I worked my way over to Meig's Point where I found a flock of about 30 Sanderlings. They were running along the tide line picking out morsels of food and at the same time trying to avoid getting clobbered by the waves. It seems like they've had plenty of practice. It find it interesting that they don't have a backward facing toe like the other Sandpipers do. I was curious as to why some individual birds go off on their own to look for food away from the rest of the flock. Are they outcasts? loners? or just picky about where they get their seafood? I was kneeling in the sand wearing my light grey pants trying to move in for a closer look. I must have looked like an over-sized Sanderling because they didn't seem very concerned by my presence.
There were also a couple of Ruddy Turnstones in the area. They really do turn stones to search for food sometimes.
went walking near the shore side by side
they had breakfast by the sea..
but then they had to flee...
as any lunch would soon be swallowed by the tide-
I went to Hammonasset because there is always the possibility of finding a rare or uncommon species there. Instead, I spent the morning watching common shorebirds, but that was a conscious decision. My philosophy about birding right now is to do whatever feels right at the time and not to worry about what I could or should be doing. It seems that I'm more observant if I follow this approach instead of following the same pattern every time. Watching these birds as they searched for food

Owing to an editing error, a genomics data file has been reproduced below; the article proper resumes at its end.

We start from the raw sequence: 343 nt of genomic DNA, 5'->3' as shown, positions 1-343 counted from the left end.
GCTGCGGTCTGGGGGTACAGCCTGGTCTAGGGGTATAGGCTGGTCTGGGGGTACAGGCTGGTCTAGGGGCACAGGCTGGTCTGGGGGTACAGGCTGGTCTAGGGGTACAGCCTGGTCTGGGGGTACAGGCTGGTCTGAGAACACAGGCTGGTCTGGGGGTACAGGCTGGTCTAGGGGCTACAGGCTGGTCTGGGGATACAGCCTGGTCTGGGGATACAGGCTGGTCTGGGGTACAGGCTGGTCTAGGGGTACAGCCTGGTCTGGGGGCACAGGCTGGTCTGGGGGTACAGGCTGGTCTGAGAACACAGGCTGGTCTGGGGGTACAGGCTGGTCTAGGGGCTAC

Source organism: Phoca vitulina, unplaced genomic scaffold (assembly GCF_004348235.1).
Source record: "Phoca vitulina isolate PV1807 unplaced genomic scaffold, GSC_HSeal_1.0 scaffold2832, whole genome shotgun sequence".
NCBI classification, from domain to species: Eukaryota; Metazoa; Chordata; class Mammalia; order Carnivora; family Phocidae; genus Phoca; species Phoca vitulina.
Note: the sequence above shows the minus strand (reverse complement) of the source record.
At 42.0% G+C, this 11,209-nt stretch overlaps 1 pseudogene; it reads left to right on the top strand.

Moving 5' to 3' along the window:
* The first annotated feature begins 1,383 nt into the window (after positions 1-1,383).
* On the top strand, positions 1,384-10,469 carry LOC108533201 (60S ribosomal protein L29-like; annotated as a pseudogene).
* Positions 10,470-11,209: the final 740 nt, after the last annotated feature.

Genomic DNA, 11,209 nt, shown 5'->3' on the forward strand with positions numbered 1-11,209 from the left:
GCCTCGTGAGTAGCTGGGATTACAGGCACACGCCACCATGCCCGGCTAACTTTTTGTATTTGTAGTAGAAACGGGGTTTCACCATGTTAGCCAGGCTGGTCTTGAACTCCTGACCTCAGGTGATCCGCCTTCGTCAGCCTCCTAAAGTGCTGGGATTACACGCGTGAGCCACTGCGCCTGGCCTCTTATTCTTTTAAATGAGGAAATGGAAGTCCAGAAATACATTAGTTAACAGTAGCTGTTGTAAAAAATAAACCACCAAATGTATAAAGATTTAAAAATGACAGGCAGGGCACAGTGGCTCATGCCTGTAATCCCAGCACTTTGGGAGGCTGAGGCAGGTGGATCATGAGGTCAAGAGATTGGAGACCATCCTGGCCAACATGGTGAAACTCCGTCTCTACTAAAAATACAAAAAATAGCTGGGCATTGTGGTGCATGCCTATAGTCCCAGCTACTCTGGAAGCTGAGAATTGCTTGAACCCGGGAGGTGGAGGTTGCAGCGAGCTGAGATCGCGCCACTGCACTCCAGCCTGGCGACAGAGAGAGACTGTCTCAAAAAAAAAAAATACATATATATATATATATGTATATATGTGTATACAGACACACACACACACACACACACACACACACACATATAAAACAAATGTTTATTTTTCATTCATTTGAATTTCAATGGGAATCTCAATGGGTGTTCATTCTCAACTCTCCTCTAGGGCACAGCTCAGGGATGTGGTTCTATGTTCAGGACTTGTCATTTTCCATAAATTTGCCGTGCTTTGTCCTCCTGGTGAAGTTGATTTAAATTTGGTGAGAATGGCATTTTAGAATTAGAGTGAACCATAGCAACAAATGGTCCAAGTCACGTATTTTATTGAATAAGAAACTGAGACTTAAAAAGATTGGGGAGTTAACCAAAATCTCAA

was a nice change of pace from the usual seek and identify mode.
click to play
Here's some footage of the turnstone in action. You may want to turn your speakers down a bit because there was quite a bit of wind that day.